Those of you who have followed my writings both here and on Lonely Planet's Thorn Tree Forum have read a lot about Yushu Tibet Autonomous Prefecture (ཡུལ་ཤུལ་བོད་རིགས་རང་སྐྱོང་ཁུལ་) in southern Qinghai. I have traveled from one end of Tibet to the other many times and Yushu is without a doubt my favorite place. It has everything: snow-capped mountains, rivers, lakes, forests, nomads, grasslands, monasteries and most importantly...it has Tibetan people. Yushu, part of the traditional Tibetan province of Kham (ཁམས), is a large 6 county prefecture covering over 191,000 square kms (nearly 74,000 square miles) or roughly the size of the US state of South Dakota. Yushu has a population of 290,000 with over 97% of the people being Tibetan. Of the 16 prefectures that make up the Tibetan Plateau, Yushu has one of the highest percentages of Tibetan people making it one of the best places to experience Tibetan culture.
The capital of Yushu is Jyekundo (སྐྱེ་རྒུ་མདོ་) Jyekundo is a large trading town 825kms south of Xining (ཟི་ལིང་) , the capital of Qinghai. Yushu county, where Jyekundo is located, has a mixed population of farmers and nomads. The valley's that surround the town are inhabited by farmers while the outlying areas of the county are mostly yak herders. Nangchen (ནང་ཆེན་) county is 185 kms south of Jyekundo and nearly 1000 kms south of Xining. Nangchen county has a large amount of monasteries, many of which belong to the Kagyu and Nyingma sects of Tibetan Buddhism . The Mekong River flows through Nangchen (Nangqian in Chinese) irrigating many of the farms in the area.
Dzado (རྫ་སྟོད་) county is located 240kms west of Jyekundo and 1050 kilometers southwest of Xining. Dzado is named after the Dza Chu, or Mekong River, which has its source in Dzado county. The head water region of the Mekong is stunning with the river being a bright turquoise color for most of the year (pictured above). Nomad Tibetans and ranchers make up nearly all of the 39,000 people who live in Dzado.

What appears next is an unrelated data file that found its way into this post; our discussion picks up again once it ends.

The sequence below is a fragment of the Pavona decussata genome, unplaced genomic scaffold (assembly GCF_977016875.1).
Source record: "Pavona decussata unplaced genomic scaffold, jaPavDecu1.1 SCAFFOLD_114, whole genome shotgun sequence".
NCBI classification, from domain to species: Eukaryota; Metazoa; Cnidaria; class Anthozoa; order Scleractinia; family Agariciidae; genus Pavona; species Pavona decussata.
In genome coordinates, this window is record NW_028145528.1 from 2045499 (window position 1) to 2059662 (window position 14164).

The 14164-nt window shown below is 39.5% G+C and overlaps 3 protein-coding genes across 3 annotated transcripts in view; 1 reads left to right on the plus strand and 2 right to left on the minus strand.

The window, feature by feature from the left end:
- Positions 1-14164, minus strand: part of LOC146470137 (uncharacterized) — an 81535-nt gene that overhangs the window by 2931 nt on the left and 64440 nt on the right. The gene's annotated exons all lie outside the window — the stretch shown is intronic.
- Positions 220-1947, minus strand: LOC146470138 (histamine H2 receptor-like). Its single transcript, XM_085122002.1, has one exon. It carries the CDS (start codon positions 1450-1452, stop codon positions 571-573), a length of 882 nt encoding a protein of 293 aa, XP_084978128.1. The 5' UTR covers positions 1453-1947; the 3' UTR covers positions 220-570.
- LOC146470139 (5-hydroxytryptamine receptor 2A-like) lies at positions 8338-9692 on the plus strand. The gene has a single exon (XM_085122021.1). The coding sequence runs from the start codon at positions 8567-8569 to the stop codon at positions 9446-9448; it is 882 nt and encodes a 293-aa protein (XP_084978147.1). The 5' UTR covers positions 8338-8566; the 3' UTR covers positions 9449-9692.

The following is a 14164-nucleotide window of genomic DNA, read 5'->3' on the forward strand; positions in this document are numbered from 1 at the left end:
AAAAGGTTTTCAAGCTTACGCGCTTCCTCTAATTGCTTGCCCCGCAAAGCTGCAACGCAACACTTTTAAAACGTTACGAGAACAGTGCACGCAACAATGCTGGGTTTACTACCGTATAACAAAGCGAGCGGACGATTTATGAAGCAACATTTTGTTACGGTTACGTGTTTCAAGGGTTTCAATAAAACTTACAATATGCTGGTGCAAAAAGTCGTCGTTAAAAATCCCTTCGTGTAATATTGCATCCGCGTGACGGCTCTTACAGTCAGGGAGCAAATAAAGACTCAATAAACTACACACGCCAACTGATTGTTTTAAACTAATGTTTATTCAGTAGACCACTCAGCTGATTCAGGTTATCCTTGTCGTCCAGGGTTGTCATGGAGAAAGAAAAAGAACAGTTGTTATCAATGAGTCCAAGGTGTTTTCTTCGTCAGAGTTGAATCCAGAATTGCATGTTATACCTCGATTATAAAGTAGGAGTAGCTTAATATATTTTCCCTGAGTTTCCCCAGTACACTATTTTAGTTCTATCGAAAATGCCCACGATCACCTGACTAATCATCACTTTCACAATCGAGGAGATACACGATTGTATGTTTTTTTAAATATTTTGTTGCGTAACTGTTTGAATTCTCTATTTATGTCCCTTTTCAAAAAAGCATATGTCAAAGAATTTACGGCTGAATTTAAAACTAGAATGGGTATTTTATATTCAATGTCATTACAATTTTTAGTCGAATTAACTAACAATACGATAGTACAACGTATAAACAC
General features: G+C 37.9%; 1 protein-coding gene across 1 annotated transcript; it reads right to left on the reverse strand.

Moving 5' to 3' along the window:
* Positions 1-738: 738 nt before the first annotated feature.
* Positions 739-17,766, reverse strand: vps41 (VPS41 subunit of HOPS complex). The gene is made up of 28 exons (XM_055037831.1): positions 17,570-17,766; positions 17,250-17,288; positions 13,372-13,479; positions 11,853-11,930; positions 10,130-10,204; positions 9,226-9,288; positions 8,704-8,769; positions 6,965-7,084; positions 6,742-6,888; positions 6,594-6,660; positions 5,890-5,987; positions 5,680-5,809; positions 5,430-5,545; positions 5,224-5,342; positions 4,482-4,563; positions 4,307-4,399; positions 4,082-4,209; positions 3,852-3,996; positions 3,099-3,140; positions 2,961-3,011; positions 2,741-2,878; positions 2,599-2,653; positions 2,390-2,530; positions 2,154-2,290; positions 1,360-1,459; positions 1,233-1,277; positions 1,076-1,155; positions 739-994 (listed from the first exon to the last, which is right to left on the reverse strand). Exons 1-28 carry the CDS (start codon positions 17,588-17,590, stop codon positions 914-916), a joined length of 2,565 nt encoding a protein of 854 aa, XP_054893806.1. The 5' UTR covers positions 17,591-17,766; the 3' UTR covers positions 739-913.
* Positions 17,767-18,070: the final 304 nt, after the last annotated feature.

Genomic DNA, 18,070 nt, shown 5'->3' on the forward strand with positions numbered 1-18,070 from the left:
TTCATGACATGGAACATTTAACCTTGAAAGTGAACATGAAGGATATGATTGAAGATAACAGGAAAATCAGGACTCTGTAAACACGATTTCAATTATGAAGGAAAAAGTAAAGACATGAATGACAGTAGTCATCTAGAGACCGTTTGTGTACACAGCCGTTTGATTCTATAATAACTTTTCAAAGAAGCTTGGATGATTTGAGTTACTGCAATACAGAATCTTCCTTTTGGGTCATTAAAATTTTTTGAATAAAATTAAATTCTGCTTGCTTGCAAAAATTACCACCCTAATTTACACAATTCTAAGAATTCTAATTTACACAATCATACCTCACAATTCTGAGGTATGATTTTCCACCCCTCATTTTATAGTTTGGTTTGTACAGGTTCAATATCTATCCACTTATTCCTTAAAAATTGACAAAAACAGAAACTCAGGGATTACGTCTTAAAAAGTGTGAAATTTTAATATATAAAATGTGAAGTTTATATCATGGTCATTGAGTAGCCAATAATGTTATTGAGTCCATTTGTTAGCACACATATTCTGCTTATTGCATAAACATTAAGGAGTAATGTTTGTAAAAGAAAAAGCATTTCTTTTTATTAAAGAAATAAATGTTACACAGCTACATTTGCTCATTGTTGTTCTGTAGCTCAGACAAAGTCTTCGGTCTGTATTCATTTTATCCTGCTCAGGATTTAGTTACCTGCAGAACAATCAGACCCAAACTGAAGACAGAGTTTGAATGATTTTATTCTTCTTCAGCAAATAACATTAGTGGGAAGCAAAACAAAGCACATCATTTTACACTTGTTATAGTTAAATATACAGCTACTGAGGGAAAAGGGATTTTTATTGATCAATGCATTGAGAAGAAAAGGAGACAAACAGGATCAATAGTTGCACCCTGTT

Northern Yushu prefecture is covered in high elevation grasslands giving way to snow-capped mountains (pictured above). The counties of Trindu (Chengduo-ཁྲི་འདུ་), Chumarleb (Qumalai-ཆུ་དམར་ལེབ་) and Drido (Zhiduo-འབྲི་སྟོད་) have an average elevation of over 4300m/14,110 feet. Around 88,000 people are spread out over 130,000 square kms/50,193 square miles. These three counties account for nearly 70% of the total area of Yushu prefecture. Most of the people in this region live either in mud-brick homes or in black yak wool tents. Nearly everyone is involved in herding yaks or sheep. With the high elevation, the conditions are extreme during most of the year. Winter temperatures can easily reach -30C/-22F and snow can fall even in the summer. The source of the Yellow River, known as the Ma Chu in Tibetan, is located high up in the Bayan Khar mountains in Chumarleb county. The source of the Yangtze River, or Dri Chu in Tibetan, is also located in this region of Yushu. Northern Yushu prefecture sees very few tourists, but it is an excellent place to see nomadic Tibetan life (pictured below) which is rapidly disappearing.
In order to really see everything that Yushu Tibet Autonomous Prefecture has to offer, the best way to go there is by private vehicle. This will allow you to take a few days to get to Yushu from Xining stopping and seeing the lakes, mountains and nomads along the way. Late spring through early fall are the best times to visit, but Yushu can be visited any time of year. There are hundreds of Tibetan monasteries (pictured below) scattered throughout the area allowing you to see what monastic life is like. Spending 8 to 12 days in the area is enough time to see what Yushu has to offer, though if you have a longer time frame, there is still plenty to see and do to keep you busy.
If you have any questions about Yushu or any other region of Tibet, please send an email to email@example.com